When I reached Boulder I stopped at another Grand Staircase visitor center to fill up on water as it had been unavailable at the Calf Creek Campground and I was running low. I had also hoped to make a call to our energy provider back in Olympia. When I had last talked to Anna she informed me of a notice we had received saying that due to missed payments our power would be turned off two days later unless our bill was settled. I found this very strange seeing that we had been signed up for automatic payments for many months now and any missed payment would imply that either my checking account had insufficient funds (not the case) or their billing system had failed. Anyways, I found that the town of Boulder provided no mobile phone service so I decided to reroute North to Torrey which I thought might be a bigger city. This path would also take me through Capitol Reef National Park rather than Glen Canyon where I had already been years ago.

Torrey turned out to be smaller than Boulder and I received no signs of a signal on my phone. I decided the call could wait until I reached Moab the next day.

The drive into the Capitol Reef area was as dramatic as any I had yet encountered. The panoramic below is a concept compilation inspired by a series of photos taken by Doug on our backpacking trip in Idaho last summer.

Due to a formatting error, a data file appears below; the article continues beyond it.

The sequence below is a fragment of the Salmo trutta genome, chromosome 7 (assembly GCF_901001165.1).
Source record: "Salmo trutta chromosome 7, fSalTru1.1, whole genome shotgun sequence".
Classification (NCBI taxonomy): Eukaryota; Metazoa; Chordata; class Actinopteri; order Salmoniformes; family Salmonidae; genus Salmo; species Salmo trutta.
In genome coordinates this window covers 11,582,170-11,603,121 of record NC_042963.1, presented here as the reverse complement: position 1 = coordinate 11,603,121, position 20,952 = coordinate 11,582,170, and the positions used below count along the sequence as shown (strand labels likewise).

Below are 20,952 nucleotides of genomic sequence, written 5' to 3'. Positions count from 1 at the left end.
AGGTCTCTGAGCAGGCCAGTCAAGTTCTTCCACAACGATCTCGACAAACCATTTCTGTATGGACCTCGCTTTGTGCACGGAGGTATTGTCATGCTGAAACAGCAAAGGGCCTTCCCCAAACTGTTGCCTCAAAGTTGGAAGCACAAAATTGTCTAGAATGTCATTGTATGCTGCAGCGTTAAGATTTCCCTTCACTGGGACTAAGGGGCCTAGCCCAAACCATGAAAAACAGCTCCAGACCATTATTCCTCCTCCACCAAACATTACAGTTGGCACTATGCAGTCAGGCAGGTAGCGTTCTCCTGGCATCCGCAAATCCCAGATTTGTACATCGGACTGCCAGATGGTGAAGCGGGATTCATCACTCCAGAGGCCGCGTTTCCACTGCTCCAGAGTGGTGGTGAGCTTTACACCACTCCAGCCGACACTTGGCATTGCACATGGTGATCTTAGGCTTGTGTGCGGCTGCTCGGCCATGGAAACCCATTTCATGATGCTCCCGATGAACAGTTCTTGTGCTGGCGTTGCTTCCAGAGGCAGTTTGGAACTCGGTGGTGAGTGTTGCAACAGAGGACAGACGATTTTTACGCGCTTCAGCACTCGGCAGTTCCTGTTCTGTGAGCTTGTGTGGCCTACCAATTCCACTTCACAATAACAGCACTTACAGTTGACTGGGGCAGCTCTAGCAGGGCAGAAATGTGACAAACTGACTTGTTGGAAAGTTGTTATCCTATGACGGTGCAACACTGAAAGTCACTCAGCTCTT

When I reached the park’s visitor center my legs were feeling a little worn out from the morning’s ride so I sought out a shorter trail to explore. I decided upon the nearby Cohab Canyon Trail and made my way to its trailhead. The first ¼ mile consisted of steep switchbacks which lead right into the easy remainder of the hike through Cohab Canyon.

Photo Note: I am looking super tan. Nice.

As soon as I entered the canyon I was thinking how much fun it would be if some of the guys from La Crosse were here with me. The whole area was like a giant stone playground. I was held back from trying anything to adventurous by the fact that I hadn’t seen anyone else on the trail and any sort of injury might leave me stranded for quite some time. I still managed to have fun though, attempting speed accents of some moderately inclined walls. The one below was quite fun and I feel my speed was considerable given only a ten-second timer on my camera.